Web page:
I have to confess that the excitement and anticipation of my first motorcycle road trip was heavily layered with doubt and concern. As a Boy Scout of more than a decade– an Order of the Arrow honor camper– I faced no uncertainty about my ability to live in the now-lavish comfort of the modern campsite. It was getting there that gave me pause: miles, in fact HUNDREDS of miles, of roadways to be negotiated before finding a safe night’s sleep in the wild. But in mid-March of 2009 (six months into my motorcycle learning curve) I put my new commitment to the test. With my chosen steed carrying the essentials for life on the road, I clothed myself in the trappings of a Highway Darth Vader and set out for what I intended to be a four-day trip.
The saddlebags hold a coffee pot and other Spartan cooking gear, meager foodstuffs, a well stocked tool kit, some spare parts, moccasins for wear in camp, and an embarrassing assortment of electronics for navigation, communication, and entertainment. The big bag behind me is attached to the “sissy bar” and contains clothing and a first aid kit. The light blue roll is a spacious tent (a down sleeping bag is on the other side of the bike, out of view). And the small tail bag duffel (mounted on my newly installed luggage rack) contains quickly accessible gear in case the weather goes suddenly wet or cold (remember it is mid-March).
It took nearly two hours to get clear of Atlanta’s urban congestion. But it was time well spend in getting the feel of a wholly different way of riding. The added weight (about 150 pounds) mounted high on the back of the bike was like carrying a passenger– something I had not done. Then, when I did hit the open road, there was another new level of experience to contend with. My vast riding experience– five months since buying my first bike– had peaked at a giddy and terrifying 50 miles per hour. Suddenly I found myself on a four-lane expressway where traffic tolerated no minimum below 55. Soon I was routinely making long runs between intersections at 60– which was hardly distinguishable from 50 except for the wind noise. And as the mystery subsided, I soon found myself looking down at a speedometer pegged solidly at 65.
Inexperience and an excess of caution put me at my first night’s stop too late for pictures or much of anything else except making camp, eating a cold supper, and getting to bed. The campsite at Georgia’s Mistletoe State Park, near Augusta, was clean, comfortable, and beautifully uncrowded. The facilities were terrific. But in the morning I was eager to get on the road, and photos would have to wait for a less pressured time.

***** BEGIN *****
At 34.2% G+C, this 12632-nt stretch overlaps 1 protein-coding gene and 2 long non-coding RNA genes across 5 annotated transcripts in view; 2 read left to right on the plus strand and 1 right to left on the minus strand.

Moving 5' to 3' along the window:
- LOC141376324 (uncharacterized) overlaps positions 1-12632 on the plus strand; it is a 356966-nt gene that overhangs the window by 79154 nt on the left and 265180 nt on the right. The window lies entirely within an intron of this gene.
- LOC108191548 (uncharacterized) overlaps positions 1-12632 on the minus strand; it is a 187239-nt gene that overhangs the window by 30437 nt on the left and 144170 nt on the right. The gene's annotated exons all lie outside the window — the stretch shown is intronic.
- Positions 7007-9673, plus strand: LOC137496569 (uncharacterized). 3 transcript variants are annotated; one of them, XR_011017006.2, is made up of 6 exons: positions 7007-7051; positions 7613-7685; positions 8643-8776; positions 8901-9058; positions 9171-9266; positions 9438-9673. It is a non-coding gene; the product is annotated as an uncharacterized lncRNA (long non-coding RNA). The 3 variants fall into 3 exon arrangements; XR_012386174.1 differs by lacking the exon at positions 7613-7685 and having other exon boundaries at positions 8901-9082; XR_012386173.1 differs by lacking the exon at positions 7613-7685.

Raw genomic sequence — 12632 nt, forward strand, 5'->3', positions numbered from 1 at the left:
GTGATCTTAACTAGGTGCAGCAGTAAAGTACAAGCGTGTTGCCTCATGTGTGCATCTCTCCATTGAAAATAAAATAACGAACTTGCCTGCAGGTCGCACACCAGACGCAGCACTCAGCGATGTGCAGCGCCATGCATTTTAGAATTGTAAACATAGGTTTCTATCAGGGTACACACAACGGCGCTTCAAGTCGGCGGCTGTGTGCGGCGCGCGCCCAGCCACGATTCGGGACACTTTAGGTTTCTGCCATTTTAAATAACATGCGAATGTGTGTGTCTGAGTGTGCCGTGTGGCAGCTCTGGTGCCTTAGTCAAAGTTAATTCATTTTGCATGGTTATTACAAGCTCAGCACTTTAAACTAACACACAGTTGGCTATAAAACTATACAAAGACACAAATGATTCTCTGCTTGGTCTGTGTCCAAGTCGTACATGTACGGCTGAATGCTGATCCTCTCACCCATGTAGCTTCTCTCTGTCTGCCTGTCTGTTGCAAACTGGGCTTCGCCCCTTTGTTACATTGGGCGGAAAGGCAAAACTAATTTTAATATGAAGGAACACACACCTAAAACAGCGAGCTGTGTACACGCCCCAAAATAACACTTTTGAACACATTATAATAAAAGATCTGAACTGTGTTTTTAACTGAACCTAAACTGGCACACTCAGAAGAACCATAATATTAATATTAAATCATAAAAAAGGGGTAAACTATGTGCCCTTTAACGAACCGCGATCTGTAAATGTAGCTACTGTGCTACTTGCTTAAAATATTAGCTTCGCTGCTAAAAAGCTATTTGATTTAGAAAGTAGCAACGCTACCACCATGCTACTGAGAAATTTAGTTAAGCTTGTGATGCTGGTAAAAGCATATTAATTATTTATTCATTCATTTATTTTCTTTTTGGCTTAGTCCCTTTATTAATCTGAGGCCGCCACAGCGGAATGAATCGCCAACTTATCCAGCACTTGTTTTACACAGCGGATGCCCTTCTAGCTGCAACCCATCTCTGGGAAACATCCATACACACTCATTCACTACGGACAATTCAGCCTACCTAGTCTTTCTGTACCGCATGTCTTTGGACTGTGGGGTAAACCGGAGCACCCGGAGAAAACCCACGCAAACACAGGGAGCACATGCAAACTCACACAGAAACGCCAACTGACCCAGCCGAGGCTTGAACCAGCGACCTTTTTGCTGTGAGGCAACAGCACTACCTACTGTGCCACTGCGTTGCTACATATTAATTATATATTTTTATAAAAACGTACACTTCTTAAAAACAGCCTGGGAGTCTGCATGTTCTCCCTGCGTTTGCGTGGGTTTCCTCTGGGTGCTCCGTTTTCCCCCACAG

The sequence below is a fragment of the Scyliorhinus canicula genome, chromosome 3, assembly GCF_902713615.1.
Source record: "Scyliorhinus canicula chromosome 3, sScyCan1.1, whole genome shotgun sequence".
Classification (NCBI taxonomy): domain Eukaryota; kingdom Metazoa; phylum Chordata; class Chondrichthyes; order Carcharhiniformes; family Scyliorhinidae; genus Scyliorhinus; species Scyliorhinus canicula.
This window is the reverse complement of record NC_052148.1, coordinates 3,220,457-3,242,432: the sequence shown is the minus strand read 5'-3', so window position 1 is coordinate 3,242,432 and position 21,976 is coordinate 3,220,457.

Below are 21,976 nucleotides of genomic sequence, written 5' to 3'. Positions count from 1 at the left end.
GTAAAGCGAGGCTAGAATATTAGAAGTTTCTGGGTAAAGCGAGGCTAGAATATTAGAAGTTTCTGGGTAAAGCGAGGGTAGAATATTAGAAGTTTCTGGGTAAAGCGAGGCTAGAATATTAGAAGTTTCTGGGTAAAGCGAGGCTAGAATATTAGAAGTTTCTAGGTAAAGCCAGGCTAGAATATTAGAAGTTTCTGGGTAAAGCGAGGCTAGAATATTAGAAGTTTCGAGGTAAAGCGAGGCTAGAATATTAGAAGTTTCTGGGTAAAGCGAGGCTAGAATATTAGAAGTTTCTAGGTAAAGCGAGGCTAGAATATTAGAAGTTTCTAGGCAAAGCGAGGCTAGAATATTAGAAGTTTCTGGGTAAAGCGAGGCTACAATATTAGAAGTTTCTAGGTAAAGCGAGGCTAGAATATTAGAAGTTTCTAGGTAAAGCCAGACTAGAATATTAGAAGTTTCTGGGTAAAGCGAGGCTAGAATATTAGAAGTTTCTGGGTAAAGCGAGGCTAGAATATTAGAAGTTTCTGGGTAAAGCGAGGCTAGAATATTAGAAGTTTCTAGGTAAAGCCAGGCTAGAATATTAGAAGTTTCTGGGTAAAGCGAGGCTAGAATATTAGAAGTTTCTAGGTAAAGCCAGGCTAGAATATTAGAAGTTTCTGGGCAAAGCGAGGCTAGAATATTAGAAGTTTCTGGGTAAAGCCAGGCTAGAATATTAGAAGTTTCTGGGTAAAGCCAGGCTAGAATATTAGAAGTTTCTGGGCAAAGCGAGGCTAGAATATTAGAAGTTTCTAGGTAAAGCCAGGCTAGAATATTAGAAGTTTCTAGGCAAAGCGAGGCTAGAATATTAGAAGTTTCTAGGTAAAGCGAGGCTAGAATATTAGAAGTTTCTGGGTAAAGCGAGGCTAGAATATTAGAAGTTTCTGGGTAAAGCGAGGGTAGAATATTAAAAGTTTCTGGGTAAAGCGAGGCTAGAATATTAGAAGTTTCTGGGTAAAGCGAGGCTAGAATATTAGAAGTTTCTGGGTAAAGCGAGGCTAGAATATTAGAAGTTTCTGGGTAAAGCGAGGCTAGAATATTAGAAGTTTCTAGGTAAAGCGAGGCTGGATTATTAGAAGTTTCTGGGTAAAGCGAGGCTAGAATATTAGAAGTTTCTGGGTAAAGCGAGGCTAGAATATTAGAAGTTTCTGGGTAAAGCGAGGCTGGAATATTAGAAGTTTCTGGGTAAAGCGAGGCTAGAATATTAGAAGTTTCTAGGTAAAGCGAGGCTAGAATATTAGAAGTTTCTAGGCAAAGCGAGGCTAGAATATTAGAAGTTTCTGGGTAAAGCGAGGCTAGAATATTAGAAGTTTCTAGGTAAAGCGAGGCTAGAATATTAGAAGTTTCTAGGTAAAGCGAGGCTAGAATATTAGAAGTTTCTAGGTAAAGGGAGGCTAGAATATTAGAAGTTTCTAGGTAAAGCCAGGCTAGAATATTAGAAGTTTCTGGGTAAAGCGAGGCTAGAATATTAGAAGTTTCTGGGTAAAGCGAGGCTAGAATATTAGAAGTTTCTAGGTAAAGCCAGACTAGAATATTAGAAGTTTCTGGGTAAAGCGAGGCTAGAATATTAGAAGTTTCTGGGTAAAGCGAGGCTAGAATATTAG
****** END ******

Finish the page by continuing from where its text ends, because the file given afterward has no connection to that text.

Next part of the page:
Immediately, another new challenge presented itself. Fifteen miles from the campsite I began my first run of travel on an Interstate Highway. Now all the rules were changed: 55 mph was likely to get me killed; 60 and 65 became the new routine with regular excursions to 70– and the wind noise and buffeting of my helmet became brutal. There were long stretches of road where my eyes could barely focus, and I had real concern for my only functioning ear. I’ve been totally deaf on my left side since I was 32 years old, and as a result I’ve grown quite defensive of that remaining ear. After ten miles on the interstate I stopped at a rest area and put in a foam rubber ear plug. It helped with the noise but the buffeting at turnpike speeds felt as though my head was in a paint shaker.
(For the record, a group of owners of bikes similar to mine proved very helpful with this situation. When I returned from this trip I posted an Internet query about the scrambled brain syndrome, and they described an aberrant airflow situation on motorcycles of our design. Several of them suggested I order and install some additional wind deflectors for low on the front of the bike. It seemed strange to me since the problem was up at helmet level, but I took their advice. After installing the deflectors, I took my Black Beauty for a test run at 70 mph and experienced no buffeting whatsoever.)
Early afternoon on that second day found me in Columbia, S.C. It’s what I call my childhood home, but by the time I was seventeen, I had lived in ten other places that I can remember. I went to high school in Columbia, and I had three siblings who still called it home. So that’s what I called it, too.
I wouldn’t want to give the wrong impression about the hospitality of my family. They offered, but I declined, invitations to spend the night as their guest. This was, after all, a trip to test the bike, the rider, and the support systems against plans for future and longer journeys. So that night I slept at Dreher Island State Park on nearby Lake Murray. It was another spectacular facility, groomed and equipped for campers of all sorts. And, again, sparsely populated. The Beauty and I made ourselves at home.
This was to have been a four-day trip; my plan was to make the ride home a two-part excursion. But some important errands were weighing on my mind, and I had learned what I had set out to discover, so I decided to cut the ride one day short. If it hadn’t been for the brain-bashing jet stream that hammered my helmet, the ride would have been almost idyllic. I avoided the interstate highways, and with the help of my trusty GPS I made my way westward on some lovely roadways through lake country. It was mid-week, and I enjoyed long stretches of highway with hardly a car in sight. Of course all of that was crudely dispelled as I neared the gridlock of the city.
My next chance to escape was not long in coming… see Smoky Mountain High